(This post originally appeared on The Guardian)
One of the things any small business person should be doing to grow their businesses is to watch – and learn. This week’s marketing lesson comes from an American fast-food chain. Pencils ready?
It’s easy to get international attention for your business. All you need to do is take a chicken sandwich that sells for $3.99 and add $120,000. Then tape it to a wall. Then – and here’s the biggest thing – announce that if anyone does spend $120,003.99 for the sandwich you will donate the proceeds to charity.
That’s what American restaurant chain Popeyes did this week. The company’s marketing geniuses observed the attention that Comedian – that ridiculous $120,000 banana-taped-to-the-wall stunt pulled at Art Basel Miami – received and brilliantly leveraged the same exhibition’s media coverage by coming up with something just as ridiculous: the Sandwich.
It worked. Countless media outlets reported on Popeyes’ promotion, the stunt went viral and commentators around the world debated the merits of the Sandwich v Comedian. “If this fast-food stunt seems gauche and consumerist, that’s because it is,” wrote Eater’s Jenny Zhang. “What is art, as a multibillion-dollar industry, but a market that turns creative productions into commodities bought and traded by wealthy institutions and individuals? In that sense, the existence of Comedian and the Sandwich make perfect sense as objects of consumption.”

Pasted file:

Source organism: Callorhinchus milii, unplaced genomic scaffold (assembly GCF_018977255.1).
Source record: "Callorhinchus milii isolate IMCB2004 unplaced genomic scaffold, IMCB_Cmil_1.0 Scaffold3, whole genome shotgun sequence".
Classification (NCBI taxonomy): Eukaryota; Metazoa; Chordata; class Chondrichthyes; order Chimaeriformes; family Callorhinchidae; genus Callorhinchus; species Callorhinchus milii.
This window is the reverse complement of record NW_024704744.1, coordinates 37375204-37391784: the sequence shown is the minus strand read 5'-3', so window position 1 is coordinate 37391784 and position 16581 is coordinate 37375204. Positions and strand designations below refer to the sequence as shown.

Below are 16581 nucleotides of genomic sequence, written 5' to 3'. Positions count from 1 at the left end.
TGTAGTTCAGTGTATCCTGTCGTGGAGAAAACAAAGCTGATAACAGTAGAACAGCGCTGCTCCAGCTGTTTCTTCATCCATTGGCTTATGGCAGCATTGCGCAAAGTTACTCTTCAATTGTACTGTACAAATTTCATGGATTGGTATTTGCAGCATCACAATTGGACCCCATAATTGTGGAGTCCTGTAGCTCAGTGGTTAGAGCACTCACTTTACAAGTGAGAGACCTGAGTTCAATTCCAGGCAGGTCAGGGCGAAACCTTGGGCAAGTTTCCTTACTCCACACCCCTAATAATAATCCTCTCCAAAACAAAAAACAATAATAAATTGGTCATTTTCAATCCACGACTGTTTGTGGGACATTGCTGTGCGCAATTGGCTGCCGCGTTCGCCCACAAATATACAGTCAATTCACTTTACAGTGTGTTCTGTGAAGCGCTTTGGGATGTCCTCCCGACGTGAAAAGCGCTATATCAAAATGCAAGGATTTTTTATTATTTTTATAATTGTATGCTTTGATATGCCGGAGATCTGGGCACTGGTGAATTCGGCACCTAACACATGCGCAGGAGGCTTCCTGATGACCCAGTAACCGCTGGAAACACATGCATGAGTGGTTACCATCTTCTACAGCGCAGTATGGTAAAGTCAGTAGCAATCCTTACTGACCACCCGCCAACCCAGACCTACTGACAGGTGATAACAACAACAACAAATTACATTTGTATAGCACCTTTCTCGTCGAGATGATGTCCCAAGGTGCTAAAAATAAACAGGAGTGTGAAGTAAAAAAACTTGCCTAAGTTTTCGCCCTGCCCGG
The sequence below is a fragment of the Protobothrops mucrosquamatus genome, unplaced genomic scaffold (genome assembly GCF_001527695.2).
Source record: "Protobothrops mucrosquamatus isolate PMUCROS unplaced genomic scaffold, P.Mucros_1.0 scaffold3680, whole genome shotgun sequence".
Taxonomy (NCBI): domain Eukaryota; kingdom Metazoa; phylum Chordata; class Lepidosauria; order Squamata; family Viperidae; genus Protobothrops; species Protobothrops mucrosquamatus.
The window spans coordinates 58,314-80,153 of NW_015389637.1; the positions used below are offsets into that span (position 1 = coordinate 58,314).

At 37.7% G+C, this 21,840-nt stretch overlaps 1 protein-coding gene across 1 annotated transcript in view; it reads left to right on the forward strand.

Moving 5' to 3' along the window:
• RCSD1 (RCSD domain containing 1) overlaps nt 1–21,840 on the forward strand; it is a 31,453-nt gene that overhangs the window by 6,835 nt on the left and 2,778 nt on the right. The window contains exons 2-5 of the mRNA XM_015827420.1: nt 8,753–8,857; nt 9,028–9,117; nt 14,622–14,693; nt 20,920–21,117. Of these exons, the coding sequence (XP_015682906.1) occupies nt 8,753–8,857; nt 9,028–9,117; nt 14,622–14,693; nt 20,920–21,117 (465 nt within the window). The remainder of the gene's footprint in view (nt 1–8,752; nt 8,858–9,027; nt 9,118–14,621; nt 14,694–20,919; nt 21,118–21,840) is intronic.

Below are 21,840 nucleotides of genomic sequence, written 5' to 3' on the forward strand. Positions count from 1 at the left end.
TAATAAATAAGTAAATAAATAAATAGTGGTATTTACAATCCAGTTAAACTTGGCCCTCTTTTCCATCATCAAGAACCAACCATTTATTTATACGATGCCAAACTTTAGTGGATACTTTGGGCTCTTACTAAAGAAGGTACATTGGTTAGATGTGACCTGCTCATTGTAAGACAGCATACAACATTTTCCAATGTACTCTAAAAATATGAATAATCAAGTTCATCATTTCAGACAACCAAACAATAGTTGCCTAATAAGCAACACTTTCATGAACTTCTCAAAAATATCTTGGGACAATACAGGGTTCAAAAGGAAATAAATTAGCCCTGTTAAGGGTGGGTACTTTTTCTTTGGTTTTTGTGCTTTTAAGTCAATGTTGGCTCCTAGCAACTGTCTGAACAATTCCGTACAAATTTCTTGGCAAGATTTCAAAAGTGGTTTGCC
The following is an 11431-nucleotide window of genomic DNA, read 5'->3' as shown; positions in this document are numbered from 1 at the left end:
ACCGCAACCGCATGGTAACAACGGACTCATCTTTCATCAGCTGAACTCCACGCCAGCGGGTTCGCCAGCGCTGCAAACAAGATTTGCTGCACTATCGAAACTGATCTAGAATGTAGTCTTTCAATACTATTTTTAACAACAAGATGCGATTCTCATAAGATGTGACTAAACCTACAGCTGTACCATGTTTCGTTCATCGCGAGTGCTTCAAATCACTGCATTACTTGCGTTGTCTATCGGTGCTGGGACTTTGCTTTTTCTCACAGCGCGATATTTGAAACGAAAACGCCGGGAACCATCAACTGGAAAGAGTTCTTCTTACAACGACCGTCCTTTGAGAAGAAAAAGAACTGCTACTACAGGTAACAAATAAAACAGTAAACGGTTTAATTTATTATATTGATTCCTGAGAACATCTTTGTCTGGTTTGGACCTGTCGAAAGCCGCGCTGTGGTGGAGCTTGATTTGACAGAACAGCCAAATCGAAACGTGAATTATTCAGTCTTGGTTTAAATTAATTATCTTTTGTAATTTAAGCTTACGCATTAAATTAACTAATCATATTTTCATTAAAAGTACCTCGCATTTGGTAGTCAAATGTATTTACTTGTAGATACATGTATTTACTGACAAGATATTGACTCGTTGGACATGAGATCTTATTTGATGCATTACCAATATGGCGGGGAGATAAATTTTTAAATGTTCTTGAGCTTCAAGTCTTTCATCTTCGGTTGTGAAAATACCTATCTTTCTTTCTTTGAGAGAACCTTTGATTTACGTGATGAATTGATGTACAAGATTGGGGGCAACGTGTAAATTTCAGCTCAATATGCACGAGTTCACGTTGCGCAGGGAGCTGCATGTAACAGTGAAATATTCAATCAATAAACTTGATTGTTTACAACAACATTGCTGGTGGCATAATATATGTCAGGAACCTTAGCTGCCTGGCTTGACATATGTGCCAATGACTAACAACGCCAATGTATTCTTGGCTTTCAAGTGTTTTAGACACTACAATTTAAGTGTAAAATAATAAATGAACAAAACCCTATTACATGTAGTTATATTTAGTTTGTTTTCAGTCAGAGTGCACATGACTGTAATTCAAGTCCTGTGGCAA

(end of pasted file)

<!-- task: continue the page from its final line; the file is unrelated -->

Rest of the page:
This is not just fun and games. It’s big business. Popeyes might be a large national restaurant chain but it faces the same challenges of any small merchant or restaurateur: getting attention for its brand in a very competitive environment. So they took a viral news story, put a funny twist on it that involves their own product and then made it all about the common good (ie a charity). The media loves this stuff. And I’m sure Popeyes is loving all the free press. Are you paying attention, small business owners?
No, the sandwich hasn’t sold yet even though a Popeyes representative told the New York Post that one fan has “shown interest”. It doesn’t matter. Marketing mission accomplished, and lesson learned.